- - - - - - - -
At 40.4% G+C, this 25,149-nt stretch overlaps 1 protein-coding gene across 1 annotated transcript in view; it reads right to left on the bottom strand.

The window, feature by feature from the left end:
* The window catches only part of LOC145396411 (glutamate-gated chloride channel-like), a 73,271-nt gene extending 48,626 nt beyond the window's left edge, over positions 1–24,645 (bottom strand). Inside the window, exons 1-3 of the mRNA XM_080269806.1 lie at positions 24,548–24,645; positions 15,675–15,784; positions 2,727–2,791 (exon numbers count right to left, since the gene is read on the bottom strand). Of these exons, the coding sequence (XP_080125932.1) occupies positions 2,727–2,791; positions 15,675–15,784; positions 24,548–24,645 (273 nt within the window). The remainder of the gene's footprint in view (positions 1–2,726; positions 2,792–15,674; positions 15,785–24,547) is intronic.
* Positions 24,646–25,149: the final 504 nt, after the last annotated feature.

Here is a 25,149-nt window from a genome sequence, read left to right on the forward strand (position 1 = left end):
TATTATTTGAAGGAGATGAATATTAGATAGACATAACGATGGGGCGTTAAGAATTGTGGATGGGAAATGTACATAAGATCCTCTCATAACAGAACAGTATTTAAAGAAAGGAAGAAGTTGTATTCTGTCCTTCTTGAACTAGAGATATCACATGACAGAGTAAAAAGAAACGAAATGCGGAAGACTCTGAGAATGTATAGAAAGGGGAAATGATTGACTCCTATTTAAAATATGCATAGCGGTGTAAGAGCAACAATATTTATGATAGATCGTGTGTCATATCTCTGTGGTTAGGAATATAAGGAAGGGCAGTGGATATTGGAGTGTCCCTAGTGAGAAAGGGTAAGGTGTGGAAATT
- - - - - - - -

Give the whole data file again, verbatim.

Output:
At 40.4% G+C, this 25,149-nt stretch overlaps 1 protein-coding gene across 1 annotated transcript in view; it reads right to left on the bottom strand.

The window, feature by feature from the left end:
* The window catches only part of LOC145396411 (glutamate-gated chloride channel-like), a 73,271-nt gene extending 48,626 nt beyond the window's left edge, over positions 1–24,645 (bottom strand). Inside the window, exons 1-3 of the mRNA XM_080269806.1 lie at positions 24,548–24,645; positions 15,675–15,784; positions 2,727–2,791 (exon numbers count right to left, since the gene is read on the bottom strand). Of these exons, the coding sequence (XP_080125932.1) occupies positions 2,727–2,791; positions 15,675–15,784; positions 24,548–24,645 (273 nt within the window). The remainder of the gene's footprint in view (positions 1–2,726; positions 2,792–15,674; positions 15,785–24,547) is intronic.
* Positions 24,646–25,149: the final 504 nt, after the last annotated feature.

Here is a 25,149-nt window from a genome sequence, read left to right on the forward strand (position 1 = left end):
TATTATTTGAAGGAGATGAATATTAGATAGACATAACGATGGGGCGTTAAGAATTGTGGATGGGAAATGTACATAAGATCCTCTCATAACAGAACAGTATTTAAAGAAAGGAAGAAGTTGTATTCTGTCCTTCTTGAACTAGAGATATCACATGACAGAGTAAAAAGAAACGAAATGCGGAAGACTCTGAGAATGTATAGAAAGGGGAAATGATTGACTCCTATTTAAAATATGCATAGCGGTGTAAGAGCAACAATATTTATGATAGATCGTGTGTCATATCTCTGTGGTTAGGAATATAAGGAAGGGCAGTGGATATTGGAGTGTCCCTAGTGAGAAAGGGTAAGGTGTGGAAATT